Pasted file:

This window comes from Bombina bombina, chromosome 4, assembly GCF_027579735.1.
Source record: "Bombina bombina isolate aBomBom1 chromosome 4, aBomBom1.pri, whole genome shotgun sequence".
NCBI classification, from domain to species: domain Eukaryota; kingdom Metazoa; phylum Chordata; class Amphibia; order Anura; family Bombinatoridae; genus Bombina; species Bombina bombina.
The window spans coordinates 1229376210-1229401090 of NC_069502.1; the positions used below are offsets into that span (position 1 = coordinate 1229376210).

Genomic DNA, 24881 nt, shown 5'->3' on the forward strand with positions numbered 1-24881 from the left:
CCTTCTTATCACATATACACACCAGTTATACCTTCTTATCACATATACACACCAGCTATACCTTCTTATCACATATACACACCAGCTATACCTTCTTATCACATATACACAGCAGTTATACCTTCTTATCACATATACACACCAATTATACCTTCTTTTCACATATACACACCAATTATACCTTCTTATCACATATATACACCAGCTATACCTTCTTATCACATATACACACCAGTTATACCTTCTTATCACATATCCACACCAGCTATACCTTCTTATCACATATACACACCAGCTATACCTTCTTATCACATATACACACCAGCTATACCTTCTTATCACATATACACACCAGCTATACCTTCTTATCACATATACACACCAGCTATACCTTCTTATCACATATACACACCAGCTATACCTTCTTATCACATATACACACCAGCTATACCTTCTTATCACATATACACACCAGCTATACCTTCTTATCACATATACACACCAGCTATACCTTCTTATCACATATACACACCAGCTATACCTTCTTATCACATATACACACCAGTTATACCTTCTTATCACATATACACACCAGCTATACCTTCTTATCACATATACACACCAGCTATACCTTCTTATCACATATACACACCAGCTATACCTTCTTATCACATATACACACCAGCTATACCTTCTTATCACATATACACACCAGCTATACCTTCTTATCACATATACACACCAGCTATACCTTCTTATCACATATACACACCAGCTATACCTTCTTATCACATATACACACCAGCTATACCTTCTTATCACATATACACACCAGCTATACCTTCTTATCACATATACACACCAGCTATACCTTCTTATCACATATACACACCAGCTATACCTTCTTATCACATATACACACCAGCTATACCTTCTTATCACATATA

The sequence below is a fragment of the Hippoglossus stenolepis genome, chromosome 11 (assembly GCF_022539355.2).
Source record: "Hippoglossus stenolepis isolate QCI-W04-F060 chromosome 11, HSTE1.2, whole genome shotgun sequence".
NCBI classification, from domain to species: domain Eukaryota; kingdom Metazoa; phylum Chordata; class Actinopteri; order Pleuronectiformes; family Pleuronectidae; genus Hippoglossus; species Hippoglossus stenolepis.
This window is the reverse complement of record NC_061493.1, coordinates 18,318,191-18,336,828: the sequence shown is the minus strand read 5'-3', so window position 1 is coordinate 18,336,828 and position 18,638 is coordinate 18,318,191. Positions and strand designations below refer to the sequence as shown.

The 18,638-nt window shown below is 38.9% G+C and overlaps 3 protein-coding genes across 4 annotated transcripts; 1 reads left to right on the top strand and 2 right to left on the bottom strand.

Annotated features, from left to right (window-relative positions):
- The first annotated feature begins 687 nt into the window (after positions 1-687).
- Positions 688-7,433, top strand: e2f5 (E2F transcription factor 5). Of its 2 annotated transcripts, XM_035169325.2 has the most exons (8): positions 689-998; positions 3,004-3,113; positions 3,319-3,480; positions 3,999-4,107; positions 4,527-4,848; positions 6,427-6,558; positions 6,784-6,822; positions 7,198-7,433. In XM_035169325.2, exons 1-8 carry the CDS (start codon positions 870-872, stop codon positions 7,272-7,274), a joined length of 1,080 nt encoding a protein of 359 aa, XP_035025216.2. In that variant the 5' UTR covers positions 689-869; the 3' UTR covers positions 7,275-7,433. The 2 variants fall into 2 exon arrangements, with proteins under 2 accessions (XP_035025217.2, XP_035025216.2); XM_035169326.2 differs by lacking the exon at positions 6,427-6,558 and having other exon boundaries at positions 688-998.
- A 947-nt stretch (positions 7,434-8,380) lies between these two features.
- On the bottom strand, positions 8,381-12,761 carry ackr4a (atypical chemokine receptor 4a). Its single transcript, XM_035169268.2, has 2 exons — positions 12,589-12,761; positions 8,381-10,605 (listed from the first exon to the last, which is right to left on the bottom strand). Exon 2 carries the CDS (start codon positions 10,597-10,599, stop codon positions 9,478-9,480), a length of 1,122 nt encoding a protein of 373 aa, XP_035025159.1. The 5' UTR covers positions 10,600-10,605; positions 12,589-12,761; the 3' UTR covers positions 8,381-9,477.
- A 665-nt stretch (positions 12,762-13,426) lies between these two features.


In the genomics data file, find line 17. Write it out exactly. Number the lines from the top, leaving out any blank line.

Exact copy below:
- A 665-nt stretch (positions 12,762-13,426) lies between these two features.